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Archaeological fieldwork throughout Leicestershire

Excavation News Leicestershire

January 14, 2018

At University of Leicester Archaeological Services (ULAS) have, as usual, been busy both inside the county and further afield. At Cadeby Quarry a mini – Sunken Featured Building has been found to add to the Anglo-Saxon buildings excavated here and part of a medieval close, associated with Brascote DMV, has been identified associated with medieval pottery, including a large pit containing green glazed sherds.

At Donisthorpe a complex of Romano-British field systems or stock enclosures has been excavated. Geophysical survey in two neighbouring fields to the east indicates that the enclosure system is widespread. There appears to be at least two clear phases of boundary system within our area, both on slightly different alignments. A small section of compact pebble metalling has survived between the east-west ditches, probably a deliberately laid trackway between different enclosures.

At Bath Lane, Leicester, the excavation of a Roman building, along with medieval burials and pits continues – and is likely to continue for several months. Recent finds include a possible flax retting pit and a well preserved fragment of Roman cloth.

At Market Harborough, on the northern edge of the built up area evaluation of a site revealed by geophysical survey has confirmed what may be stock enclosures, while in the field to the east a probable boundary ditch defined an area of early Roman settlement, comprising pitting and probable structural features, occupying the higher ground.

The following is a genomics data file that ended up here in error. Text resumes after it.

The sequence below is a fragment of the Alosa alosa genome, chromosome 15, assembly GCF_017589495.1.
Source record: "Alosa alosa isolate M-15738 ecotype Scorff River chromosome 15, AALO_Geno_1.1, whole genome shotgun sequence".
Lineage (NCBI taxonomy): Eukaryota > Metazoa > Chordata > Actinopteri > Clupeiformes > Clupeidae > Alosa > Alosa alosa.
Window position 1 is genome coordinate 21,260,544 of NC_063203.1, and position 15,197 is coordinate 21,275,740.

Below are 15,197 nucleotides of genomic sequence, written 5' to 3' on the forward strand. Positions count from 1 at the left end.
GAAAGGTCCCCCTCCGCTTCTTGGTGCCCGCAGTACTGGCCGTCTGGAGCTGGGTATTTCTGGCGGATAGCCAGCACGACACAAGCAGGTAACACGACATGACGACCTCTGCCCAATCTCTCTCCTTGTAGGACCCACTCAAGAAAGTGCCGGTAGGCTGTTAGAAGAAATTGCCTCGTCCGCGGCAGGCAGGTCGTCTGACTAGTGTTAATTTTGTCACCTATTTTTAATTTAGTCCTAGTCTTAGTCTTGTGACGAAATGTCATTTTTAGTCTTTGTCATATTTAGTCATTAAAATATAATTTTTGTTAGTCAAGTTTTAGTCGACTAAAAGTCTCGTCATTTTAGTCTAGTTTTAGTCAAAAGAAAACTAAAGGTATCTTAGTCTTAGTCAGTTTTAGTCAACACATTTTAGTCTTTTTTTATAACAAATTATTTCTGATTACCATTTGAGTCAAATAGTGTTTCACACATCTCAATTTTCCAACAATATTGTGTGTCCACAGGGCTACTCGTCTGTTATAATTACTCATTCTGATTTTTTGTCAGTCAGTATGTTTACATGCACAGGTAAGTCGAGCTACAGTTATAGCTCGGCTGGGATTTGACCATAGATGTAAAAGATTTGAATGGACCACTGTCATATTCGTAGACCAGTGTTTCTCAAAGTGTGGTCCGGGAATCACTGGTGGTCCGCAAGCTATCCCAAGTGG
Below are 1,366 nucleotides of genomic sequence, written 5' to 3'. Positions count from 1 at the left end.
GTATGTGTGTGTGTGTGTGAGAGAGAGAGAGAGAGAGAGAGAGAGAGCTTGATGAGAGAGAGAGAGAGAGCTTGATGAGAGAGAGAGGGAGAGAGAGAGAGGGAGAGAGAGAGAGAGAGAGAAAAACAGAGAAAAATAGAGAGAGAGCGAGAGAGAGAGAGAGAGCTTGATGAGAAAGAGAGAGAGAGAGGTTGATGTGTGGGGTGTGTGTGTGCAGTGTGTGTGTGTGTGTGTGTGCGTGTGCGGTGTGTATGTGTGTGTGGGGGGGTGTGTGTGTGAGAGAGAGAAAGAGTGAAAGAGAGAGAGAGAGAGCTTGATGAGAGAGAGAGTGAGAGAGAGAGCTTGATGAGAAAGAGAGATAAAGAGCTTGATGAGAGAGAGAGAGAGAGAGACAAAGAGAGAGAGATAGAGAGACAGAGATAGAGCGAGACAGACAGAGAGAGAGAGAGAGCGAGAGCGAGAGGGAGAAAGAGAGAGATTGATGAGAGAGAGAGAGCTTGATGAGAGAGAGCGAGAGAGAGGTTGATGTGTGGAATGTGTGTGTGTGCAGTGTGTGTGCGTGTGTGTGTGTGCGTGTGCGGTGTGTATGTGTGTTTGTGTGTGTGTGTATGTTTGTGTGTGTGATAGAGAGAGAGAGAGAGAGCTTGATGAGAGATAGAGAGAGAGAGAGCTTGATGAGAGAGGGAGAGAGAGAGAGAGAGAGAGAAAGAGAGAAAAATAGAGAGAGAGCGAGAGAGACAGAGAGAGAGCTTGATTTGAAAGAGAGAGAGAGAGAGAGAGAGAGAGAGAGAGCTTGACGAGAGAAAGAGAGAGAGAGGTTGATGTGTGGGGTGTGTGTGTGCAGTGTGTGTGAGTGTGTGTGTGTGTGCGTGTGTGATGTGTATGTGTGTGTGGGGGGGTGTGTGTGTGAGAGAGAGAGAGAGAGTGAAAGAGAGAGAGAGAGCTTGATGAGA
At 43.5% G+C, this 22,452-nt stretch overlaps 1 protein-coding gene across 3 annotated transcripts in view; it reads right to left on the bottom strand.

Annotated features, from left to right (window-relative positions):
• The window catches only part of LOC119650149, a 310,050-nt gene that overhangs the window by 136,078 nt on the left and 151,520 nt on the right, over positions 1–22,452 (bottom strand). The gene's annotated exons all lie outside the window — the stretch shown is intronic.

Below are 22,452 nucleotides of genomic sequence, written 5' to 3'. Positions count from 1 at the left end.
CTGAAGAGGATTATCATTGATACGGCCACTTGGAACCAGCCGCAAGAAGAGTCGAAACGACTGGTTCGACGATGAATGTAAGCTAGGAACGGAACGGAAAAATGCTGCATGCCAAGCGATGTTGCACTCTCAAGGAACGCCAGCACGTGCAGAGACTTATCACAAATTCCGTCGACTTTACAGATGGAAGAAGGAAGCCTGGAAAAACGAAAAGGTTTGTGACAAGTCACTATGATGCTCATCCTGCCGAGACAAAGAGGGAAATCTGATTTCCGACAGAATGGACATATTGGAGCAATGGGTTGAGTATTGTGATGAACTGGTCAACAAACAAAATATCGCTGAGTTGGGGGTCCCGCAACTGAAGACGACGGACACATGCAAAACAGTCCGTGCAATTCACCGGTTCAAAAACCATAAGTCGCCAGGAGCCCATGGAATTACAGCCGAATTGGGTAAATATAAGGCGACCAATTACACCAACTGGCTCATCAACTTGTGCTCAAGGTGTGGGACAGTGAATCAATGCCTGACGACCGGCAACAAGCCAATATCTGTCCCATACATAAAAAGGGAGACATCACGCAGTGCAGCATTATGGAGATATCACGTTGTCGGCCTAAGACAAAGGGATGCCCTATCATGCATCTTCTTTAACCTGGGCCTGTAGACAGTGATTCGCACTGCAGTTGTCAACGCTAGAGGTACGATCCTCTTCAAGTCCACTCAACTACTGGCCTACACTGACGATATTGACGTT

At Lockington Quarry, on a site adjacent to Iron Age features excavated during an earlier phase and, across the road from the Scheduled area containing an Iron Age village and Roman villa, the team have found a large recut boundary ditch, with Roman tile and pottery in the upper fill and several heavily truncated linear features, on a slightly different alignment, and of Iron Age date. At Easthorpe, Bottesford medieval village features have been excavated.

Post-excavation work has continued on two important Iron Age finds. The very rare Enderby bark shield   has now been conserved, and is back in Leicester. Now that it is possible to handle the fragments and view both sides simultaneously, some outstanding basic questions on the construction of the object are being addressed. Funding has now been agreed for the remaining post-excavation work on the Glenfield Park, Kirby Muxloe  cauldrons. This will involve micro-excavation and conservation work on the cauldrons by MOLA, and then scientific analysis by the British Museum. This is expected to take around 2-3 years, beginning in early 2018.

PCA have been excavating at Kibworth Beauchamp on a site revealed by geophysical survey. A track runs broadly east-west with enclosures to north and south associated with some Roman material and bone. A group of inhumation burials have been excavated and a small hoard of iron objects, perhaps Late Saxon in date.

PCAS have been working on the Roman town site at Ibstock.

Cotswold Archaeology have been evaluating just north of Watling Street to the south-east of Burbage. 2 separate sites have been found, one with curving ditches and the other rectilinear. The first is probably Iron Age and the second Roman. A cremation burial is associated.

MOLA have been evaluating at Blackfordby and have uncovered the tops of bell pits.

Allen Archaeology have returned to a site near Croxton Kerrial and found more Roman period ditches.

Trent and Peak Archaeology have been evaluating at Bottesford and revealed a complex Roman site.